I'd like to suggest an advertising tagline for the terrific new Italian delicatessen Pezzettino, at 2101 Broadway: "So good, you're willing to circle the neighborhood half an hour trying to find a parking place."
Chris and Annie Barbieri Spohn opened the beautifully designed Italian deli and market on April 16, on the first floor of the dark brick warehouse building originally constructed for the Piggly Wiggly supermarket chain. They knew they faced a parking challenge along this stretch of Broadway, where the Jacobson, Café Gratitude and Lulu's Thai Noodle Shop were already competing for a limited number of parking spots. Now that they've had their space open almost a month, though, they're looking at an outside-the-lunchbox answer: valet service.
"We're investigating the costs of that," Chris Spohn tells me. "It may be a very viable solution."
Parking difficulties are a bit of a legacy for Annie Spohn, granddaughter of Sicilian-born restaurateurs Vincenzo and Antonina Sola. The couple operated an urban Italian deli of their own, Sola's, in Columbus Park from 1939 to 1946. Later, they ran a saloon serving Italian food at 409 East 33rd Street (a space that's now incorporated as part of a gay bar called Sidestreets). In those days, though, customers who didn't want to fight downtown traffic could take the city's streetcars to pick up sandwiches and cold cuts.
The Spohns, who moved back to Annie's hometown from California to open their dream business, fell in love with the space at 2101 Broadway the first time they saw it.
"We had an idea of what we wanted," says Chris Spohn, "something urban, yet very Italian. We looked at dozens of locations all over Kansas City, but this is the place that resonated for us."
Pezzettino (the name translates, roughly, as "small bites") offers immediate visual appeal in this art-centric Crossroads neighborhood. Through the oversized windows, you can see the restaurant's shiny concrete floors and gleaming marble-topped and refrigerated cases full of attractive salads, cured meats, olives and tapenades. That food (served from 11 a.m. and 7:30 p.m.) isn't just beautiful but also tasty, thanks to the skills of Argentinian chef Tomas di Gregorio, known for his tenure at the Northland's Piropos restaurant. He joined the Spohns as Pezzettino's executive chef when the restaurant was still in its planning stages.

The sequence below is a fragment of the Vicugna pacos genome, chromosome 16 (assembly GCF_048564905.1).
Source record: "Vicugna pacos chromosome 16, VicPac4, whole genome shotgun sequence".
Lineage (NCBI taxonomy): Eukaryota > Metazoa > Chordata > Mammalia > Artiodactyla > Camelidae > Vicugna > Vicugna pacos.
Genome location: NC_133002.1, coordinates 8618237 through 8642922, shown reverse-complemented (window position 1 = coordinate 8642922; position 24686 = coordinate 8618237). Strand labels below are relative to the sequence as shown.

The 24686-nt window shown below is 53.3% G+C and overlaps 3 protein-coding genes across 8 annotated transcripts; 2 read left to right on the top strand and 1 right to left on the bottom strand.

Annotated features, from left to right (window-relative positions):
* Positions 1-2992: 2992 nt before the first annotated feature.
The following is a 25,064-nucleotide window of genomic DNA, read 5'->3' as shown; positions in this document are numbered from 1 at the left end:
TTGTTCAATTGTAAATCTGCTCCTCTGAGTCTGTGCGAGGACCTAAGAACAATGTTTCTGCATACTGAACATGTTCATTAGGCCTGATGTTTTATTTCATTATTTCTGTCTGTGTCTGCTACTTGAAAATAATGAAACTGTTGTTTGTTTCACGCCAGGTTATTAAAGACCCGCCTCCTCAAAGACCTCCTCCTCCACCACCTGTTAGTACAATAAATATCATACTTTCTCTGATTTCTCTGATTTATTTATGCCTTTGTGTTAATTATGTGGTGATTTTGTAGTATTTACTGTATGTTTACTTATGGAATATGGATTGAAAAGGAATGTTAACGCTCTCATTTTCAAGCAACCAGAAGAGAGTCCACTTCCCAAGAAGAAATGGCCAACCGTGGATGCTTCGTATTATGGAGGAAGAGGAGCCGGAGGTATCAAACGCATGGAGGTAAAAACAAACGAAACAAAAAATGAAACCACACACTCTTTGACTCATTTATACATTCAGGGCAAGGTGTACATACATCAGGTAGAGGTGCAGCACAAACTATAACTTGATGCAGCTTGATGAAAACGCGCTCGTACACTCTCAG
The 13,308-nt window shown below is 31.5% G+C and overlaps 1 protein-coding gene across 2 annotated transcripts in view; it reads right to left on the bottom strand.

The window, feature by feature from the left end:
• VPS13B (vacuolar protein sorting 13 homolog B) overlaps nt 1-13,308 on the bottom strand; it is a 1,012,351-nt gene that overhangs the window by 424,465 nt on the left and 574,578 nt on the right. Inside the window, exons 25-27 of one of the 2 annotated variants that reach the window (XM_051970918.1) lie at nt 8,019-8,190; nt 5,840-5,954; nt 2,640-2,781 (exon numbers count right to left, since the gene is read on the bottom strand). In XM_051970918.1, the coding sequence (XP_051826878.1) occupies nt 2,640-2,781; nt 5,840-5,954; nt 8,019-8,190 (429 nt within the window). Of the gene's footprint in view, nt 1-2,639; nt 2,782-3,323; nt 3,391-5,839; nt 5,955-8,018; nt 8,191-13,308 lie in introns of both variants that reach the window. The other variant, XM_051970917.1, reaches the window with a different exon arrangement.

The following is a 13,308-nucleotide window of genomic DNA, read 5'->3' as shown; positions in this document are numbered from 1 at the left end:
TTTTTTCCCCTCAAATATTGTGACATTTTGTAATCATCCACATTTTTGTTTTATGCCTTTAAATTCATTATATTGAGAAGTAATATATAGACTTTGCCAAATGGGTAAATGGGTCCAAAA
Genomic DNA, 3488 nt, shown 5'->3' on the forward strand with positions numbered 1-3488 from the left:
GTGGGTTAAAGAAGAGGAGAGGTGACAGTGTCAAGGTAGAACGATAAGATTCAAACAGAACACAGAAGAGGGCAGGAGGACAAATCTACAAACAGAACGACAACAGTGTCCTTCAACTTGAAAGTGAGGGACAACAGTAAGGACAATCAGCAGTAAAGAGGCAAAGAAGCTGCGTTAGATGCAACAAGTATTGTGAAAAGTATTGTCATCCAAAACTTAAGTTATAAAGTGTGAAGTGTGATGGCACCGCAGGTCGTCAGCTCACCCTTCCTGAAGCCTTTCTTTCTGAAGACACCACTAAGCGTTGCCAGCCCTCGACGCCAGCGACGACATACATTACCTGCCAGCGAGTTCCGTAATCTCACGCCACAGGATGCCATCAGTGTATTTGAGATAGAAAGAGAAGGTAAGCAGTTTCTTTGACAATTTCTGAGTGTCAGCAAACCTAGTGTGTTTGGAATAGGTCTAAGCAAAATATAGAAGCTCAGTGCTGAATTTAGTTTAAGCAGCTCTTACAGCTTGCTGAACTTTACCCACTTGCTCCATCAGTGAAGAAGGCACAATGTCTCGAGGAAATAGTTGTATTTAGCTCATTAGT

Pezzettino is for now primarily focused on lunch and happy hour, so di Gregorio has created a basic but satisfying array of Romagna-style flatbread sandwiches (called piadina) and more familiar grilled Panini sandwiches. (Some of the bread is baked in-house; the rest comes from Sasha's Baking Company.) The venue serves both domestic and imported wine and beer, along with a limited selection of seasonal cocktails, and stays open later than 7:30 p.m. on First Fridays. The Spohns say they're planning a few special chef's dinners for the summer, for which they'll stay open later.
Di Gregorio's one-page menu is "still in the experimental stage," he says. "We haven't made many changes to it since we opened, but it's an evolving process. I'm offering six or eight daily specials that we post on our blackboards for lunch and probably as many for the apertivo."
"We've only been open for three weeks, and we've done no advertising, but our sales are very, very good," Chris Spohn says. "We already have so many repeat customers that we're certain we chose the right place in the right town for our idea. We're very pleased."